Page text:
British inventor Sir Robert Watson-Watt pioneered the development of radar, a contribution that helped the Royal Air Force win the Battle of Britain. Ironically, after the war he was pulled over for speeding by a Canadian policeman wielding a radar gun. His wife tried to point out the absurdity of the situation, but the officer wasn’t interested, and the couple drove away with a $12.50 fine. Watson-Watt wrote this poem:
Pity Sir Robert Watson-Watt,
strange target of this radar plot
And thus, with others I can mention,
the victim of his own invention.
His magical all-seeing eye
enabled cloud-bound planes to fly
but now by some ironic twist
it spots the speeding motorist
and bites, no doubt with legal wit,
the hand that once created it.
Oh Frankenstein who lost control
of monsters man created whole,
with fondest sympathy regard
one more hoist with his petard.
As for you courageous boffins
who may be nailing up your coffins,
particularly those whose mission
deals in the realm of nuclear fission,
pause and contemplate fate’s counter plot
and learn with us what’s Watson-Watt.
The interactive installation Text Rain (1999), by Camille Utterback and Romy Achituv, invites participants to view themselves on a monitor while letters rain down upon them. “Like rain or snow, the text appears to land on participants’ heads and arms. The text responds to the participants’ motions and can be caught, lifted, and then let fall again. The falling text will land on anything darker than a certain threshold, and ‘fall’ whenever that obstacle is removed.”
The letters aren’t random — they form the poem “Talk, You,” from Evan Zimroth’s 1993 book Dead, Dinner, or Naked:
I like talking with you,
simply that: conversing,
a turning-with or -around,
as in your turning around
to face me suddenly …
At your turning, each part
of my body turns to verb.
We are the opposite
of tongue-tied, if there
were such an antonym;
We are synonyms
for limbs’ loosening
and yet turn to nothing:
It’s just talk.
“If a participant accumulates enough letters along their outstretched arms, or along the silhouette of any dark object, they can sometimes catch an entire word, or even a phrase,” the artists note. “‘Reading’ the phrases in the Text Rain installation becomes a physical as well as a cerebral endeavor.”
J.B.S. Haldane retained his wit even while undergoing cancer treatments — he wrote this poem in a hospital in 1964:
I wish I had the voice of Homer
To sing of rectal carcinoma,
Which kills a lot more chaps, in fact,
Than were bumped off when Troy was sacked.
Yet, thanks to modern surgeon’s skills,
It can be killed before it kills
Upon a scientific basis
In nineteen out of twenty cases.
I noticed I was passing blood
(Only a few drops, not a flood).
So pausing on my homeward way
From Tallahassee to Bombay
I asked a doctor, now my friend,
To peer into my hinder end,
To prove or to disprove the rumour
That I had a malignant tumour.
They pumped in BaS04
Till I could really stand no more,
And, when sufficient had been pressed in,
They photographed my large intestine.
In order to decide the issue
They next scraped out some bits of tissue.
(Before they did so, some good pal
Had knocked me out with pentothal,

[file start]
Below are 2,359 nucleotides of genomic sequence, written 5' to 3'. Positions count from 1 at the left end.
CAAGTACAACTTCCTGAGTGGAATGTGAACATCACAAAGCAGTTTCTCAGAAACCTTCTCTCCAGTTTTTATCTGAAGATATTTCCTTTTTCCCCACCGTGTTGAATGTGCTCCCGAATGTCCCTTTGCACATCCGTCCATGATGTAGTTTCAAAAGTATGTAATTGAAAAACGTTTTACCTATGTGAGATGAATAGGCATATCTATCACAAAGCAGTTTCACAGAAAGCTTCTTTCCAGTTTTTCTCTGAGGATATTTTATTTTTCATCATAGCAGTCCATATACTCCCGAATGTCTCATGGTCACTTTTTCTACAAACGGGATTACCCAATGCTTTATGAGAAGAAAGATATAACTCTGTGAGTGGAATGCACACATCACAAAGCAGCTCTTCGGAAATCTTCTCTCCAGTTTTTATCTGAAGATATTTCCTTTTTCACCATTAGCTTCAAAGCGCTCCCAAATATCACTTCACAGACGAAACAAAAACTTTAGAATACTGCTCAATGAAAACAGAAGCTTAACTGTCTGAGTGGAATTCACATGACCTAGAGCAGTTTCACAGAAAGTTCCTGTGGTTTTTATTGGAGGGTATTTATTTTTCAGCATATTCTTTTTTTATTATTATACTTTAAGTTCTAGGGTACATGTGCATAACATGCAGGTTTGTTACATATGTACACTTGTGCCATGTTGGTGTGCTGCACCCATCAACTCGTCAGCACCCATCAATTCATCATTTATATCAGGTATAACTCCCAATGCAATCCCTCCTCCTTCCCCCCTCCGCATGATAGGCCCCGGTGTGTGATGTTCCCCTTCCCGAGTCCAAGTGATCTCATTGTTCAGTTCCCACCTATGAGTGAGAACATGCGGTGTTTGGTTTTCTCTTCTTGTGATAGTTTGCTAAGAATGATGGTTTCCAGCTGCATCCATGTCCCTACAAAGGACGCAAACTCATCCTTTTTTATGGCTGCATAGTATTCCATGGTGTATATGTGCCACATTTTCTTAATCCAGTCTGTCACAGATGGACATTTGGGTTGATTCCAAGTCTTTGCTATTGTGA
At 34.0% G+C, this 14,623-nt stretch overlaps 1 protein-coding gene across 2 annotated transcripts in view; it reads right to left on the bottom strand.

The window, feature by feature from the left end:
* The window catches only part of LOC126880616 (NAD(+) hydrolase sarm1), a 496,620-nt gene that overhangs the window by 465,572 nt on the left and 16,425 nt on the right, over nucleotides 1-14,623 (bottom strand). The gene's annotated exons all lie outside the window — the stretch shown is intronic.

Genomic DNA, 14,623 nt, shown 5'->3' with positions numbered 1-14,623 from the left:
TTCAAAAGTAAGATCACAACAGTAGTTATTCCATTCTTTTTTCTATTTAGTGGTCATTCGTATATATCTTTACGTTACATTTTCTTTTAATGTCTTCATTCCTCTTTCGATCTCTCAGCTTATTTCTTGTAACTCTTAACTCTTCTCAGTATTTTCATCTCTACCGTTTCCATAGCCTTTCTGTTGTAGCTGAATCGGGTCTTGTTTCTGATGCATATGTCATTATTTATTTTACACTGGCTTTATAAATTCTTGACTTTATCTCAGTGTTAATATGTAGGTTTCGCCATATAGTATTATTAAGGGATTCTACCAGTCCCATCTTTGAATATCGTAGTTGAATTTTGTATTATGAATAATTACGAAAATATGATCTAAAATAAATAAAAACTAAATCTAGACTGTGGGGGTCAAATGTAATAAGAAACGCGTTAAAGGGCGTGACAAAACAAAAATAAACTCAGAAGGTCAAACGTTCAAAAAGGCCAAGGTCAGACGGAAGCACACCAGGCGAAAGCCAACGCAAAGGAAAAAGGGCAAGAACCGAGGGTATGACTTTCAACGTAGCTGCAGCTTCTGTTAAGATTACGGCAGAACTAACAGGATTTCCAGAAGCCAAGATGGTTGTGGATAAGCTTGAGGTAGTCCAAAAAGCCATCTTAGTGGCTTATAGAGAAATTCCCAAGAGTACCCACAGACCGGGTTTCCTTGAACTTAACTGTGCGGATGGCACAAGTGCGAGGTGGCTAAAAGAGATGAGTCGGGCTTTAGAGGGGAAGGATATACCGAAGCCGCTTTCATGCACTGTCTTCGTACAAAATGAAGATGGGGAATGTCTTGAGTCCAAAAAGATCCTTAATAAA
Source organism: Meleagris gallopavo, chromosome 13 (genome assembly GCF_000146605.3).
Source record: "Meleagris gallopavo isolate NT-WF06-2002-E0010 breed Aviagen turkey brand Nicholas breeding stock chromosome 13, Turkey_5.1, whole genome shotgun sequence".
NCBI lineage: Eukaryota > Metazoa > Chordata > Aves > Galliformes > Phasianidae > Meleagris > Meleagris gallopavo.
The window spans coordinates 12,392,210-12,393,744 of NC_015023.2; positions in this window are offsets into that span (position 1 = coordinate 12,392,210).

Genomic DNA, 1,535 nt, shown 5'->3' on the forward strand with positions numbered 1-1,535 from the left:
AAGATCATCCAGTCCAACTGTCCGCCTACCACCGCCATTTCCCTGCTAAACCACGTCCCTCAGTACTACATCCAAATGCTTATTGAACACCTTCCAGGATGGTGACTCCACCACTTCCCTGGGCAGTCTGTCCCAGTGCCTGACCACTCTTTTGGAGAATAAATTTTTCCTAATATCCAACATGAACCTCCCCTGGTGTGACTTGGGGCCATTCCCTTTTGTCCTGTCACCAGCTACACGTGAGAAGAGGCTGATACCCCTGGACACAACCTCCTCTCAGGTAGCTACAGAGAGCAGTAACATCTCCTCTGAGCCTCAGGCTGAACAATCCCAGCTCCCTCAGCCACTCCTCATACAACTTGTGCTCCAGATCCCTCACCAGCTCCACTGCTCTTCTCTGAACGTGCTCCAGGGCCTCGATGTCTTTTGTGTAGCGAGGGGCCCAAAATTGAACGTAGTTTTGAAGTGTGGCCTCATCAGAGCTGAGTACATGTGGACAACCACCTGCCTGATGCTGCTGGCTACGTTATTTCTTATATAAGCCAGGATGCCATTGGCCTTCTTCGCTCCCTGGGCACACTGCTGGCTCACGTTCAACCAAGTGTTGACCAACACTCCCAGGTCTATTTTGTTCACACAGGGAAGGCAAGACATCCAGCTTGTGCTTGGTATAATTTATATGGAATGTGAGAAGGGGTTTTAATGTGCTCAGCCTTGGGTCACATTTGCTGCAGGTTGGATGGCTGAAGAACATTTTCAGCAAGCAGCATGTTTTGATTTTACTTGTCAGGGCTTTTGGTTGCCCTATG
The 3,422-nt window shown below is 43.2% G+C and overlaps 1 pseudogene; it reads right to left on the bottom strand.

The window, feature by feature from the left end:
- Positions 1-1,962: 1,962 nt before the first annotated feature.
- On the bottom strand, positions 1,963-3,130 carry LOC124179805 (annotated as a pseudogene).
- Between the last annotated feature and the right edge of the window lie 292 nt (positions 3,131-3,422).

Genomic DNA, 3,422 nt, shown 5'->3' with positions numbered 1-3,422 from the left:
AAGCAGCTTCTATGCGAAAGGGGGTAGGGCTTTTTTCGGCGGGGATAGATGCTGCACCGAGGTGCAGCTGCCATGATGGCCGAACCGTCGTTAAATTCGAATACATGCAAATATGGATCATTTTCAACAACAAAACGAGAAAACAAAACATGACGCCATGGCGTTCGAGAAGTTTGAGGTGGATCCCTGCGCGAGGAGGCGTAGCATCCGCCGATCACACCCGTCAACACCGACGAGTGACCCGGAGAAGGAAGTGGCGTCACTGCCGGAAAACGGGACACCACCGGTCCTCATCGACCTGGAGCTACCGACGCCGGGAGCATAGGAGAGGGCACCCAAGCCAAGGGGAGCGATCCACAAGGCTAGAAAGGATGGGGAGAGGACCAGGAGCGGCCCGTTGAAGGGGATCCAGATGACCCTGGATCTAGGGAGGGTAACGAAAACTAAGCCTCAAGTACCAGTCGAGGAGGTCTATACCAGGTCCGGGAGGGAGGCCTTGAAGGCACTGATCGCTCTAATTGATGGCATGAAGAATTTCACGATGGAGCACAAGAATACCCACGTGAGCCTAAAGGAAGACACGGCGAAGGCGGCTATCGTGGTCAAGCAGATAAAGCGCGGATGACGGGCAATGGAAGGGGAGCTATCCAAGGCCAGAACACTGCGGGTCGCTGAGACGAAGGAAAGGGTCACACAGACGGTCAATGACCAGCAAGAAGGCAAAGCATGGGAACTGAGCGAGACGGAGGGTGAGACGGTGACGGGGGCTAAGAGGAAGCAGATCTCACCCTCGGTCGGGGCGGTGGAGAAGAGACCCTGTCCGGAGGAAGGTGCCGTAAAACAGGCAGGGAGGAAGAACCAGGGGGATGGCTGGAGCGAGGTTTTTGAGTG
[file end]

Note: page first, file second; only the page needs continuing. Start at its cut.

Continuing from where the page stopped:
Whose action is extremely quick,
And does not leave me feeling sick.)
The microscope returned the answer
That I had certainly got cancer,
So I was wheeled into the theatre
Where holes were made to make me better.
One set is in my perineum
Where I can feel, but can’t yet see ‘em.
Another made me like a kipper
Or female prey of Jack the Ripper,
Through this incision, I don’t doubt,
The neoplasm was taken out,
Along with colon, and lymph nodes
Where cancer cells might find abodes.
A third much smaller hole is meant
To function as a ventral vent:
So now I am like two-faced Janus
The only* god who sees his anus.
*In India there are several more
With extra faces, up to four,
But both in Brahma and in Shiva
I own myself an unbeliever.
I’ll swear, without the risk of perjury,
It was a snappy bit of surgery.
My rectum is a serious loss to me,
But I’ve a very neat colostomy,
And hope, as soon as I am able,
To make it keep a fixed time-table.
So do not wait for aches and pains
To have a surgeon mend your drains;
If he says “cancer” you’re a dunce
Unless you have it out at once,
For if you wait it’s sure to swell,
And may have progeny as well.
My final word, before I’m done,
Is “Cancer can be rather fun.”
Thanks to the nurses and Nye Bevan
The NHS is quite like heaven
Provided one confronts the tumour
With a sufficient sense of humour.
I know that cancer often kills,
But so do cars and sleeping pills;
And it can hurt one till one sweats,
So can bad teeth and unpaid debts.
A spot of laughter, I am sure,
Often accelerates one’s cure;
So let us patients do our bit
To help the surgeons make us fit.
Donald E. Knuth composed this poem in honor of Martin Gardner. When the right-hand portions of the eight-line verse are interchanged, it becomes a seven-line verse. Which line disappears?
A carpenter named Charlie Bratticks,
Who had a taste for mathematics,
One summer Tuesday, just for fun,
Made a wooden cube side minus one.
Though this to you may well seem wrong,
He made it minus one foot long,
Which meant (I hope your brains aren’t frothing)
Its length was one foot less than nothing,
Its width the same (you’re not asleep?)
And likewise minus one foot deep;
Giving, when multiplied (be solemn!),
Minus one cubic foot of volume.
With sweating brow this cube he sawed
Through areas of solid board;
For though each cut had minus length,
Minus times minus sapped his strength.
A second cube he made, but thus:
This time each one-foot length was plus:
Meaning of course that here one put
For volume, plus one cubic foot.
So now he had, just for his sins,
Two cubes as like as deviant twins:
And feeling one should know the worst,
He placed the second in the first.
One plus, one minus — there’s no doubt
The edges simply canceled out;
So did the volume, nothing gained;